Millman spoils punter's $35,000 Federer play

Ross Houston
September 4, 2018

Closed poorly, too. And now he's gone, beaten at the U.S. Open by an opponent ranked outside the top 50 for the first time in his career. Before the start of the grass-court season, Federer invited Millman to train with him in Switzerland.

Federer said the unfancied Australian handled the heat better than he did. "That's been a constant with me ever since I played the game, because, if you do that, you start behind the eight ball straight away". "I thought John played a great match in hard conditions". "Today he was not at his best but I'll take it".

However, there also seems to be another factor as to why Federer failed to reach the quarter-final, and he's discussed it in his post-match presser.

Millman, unseeded and ranked 55th in the world, sealed the win in three hours and 34 minutes and had some amusing things to say in his courtside interview after the match.

He reached the quarterfinals for an 11th consecutive appearance in NY as he bids for a third U.S. Open championship and 14th Grand Slam trophy.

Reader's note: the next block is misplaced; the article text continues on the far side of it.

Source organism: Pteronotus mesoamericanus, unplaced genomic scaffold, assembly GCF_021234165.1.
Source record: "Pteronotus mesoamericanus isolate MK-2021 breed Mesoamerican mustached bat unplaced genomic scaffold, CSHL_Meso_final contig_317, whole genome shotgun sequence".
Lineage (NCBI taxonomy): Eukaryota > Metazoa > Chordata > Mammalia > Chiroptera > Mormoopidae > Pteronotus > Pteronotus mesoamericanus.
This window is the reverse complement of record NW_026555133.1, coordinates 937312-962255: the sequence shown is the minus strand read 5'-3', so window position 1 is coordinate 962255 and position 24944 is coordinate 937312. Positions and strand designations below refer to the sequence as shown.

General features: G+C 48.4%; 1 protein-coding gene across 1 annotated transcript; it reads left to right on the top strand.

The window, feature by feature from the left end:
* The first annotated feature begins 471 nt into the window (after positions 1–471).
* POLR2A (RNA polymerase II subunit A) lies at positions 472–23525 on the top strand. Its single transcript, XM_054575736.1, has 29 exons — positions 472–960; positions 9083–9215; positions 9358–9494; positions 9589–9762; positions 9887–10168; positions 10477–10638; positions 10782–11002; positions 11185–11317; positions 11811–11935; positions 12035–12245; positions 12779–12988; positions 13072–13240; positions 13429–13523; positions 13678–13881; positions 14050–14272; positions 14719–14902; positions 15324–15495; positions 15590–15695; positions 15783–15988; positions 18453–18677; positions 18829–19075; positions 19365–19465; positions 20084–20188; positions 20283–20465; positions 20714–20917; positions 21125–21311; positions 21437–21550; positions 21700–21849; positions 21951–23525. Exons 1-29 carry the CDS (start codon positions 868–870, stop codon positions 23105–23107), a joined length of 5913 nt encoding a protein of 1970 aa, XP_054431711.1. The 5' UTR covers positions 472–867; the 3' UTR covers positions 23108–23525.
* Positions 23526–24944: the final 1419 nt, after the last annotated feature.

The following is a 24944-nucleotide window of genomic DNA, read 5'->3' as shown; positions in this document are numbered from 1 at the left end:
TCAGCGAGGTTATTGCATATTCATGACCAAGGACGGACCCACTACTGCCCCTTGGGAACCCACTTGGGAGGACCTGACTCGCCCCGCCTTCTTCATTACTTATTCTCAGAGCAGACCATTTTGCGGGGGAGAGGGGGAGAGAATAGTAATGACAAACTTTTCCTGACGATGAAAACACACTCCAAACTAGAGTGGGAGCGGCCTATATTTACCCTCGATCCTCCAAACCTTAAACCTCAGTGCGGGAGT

A tie-break was required, raising the volume on a court that had often been stunned into near silence, and incredibly it was Millman who prevailed, coming from 3-1 down and saving one set point before taking his second.

Of the other seven men who contested the inaugural "NextGen" finals in Milan last year, the best run at the US Open came from 21-year-old Borna Coric who went to the last-16. "I've never played anyone's reputation".

In a life-changing performance, Millman left Federer - and fans at Arthur Ashe Stadium - shellshocked with a 3-6 7-5 7-6 (9-7) 7-6 (7-3) comeback victory to book a quarter-final date with another all-time great, Novak Djokovic. To add to his résumé, though, he might need to beat Federer, who has won five of his men's-record 20 major titles at Flushing Meadows.

Not since Pat Rafter handed a tantrum-throwing Federer a tennis lesson on the then-18-year-old's grand slam debut at Roland Garros in 1999 had an Australian conquered the great Swiss at a major. He put only 49 per cent of his first serves in play, including a hard-to-believe 31 per cent in the second set.

He finished with 77 unforced errors and 10 double faults and squandered set points in the second and third sets.

But the 29-year-old Brisbane native with no titles to his name might have won his share of fans in NY.

The Australian said he froze in the first set but was able to take control by relying on his fighting qualities.

Indeed it is hard to think that his new Japanese clothing sponsor, Uniqlo, would have signed the deal with him earlier this summer were there not some kind of indication that he would go on until at least the Tokyo Olympics in 2020.

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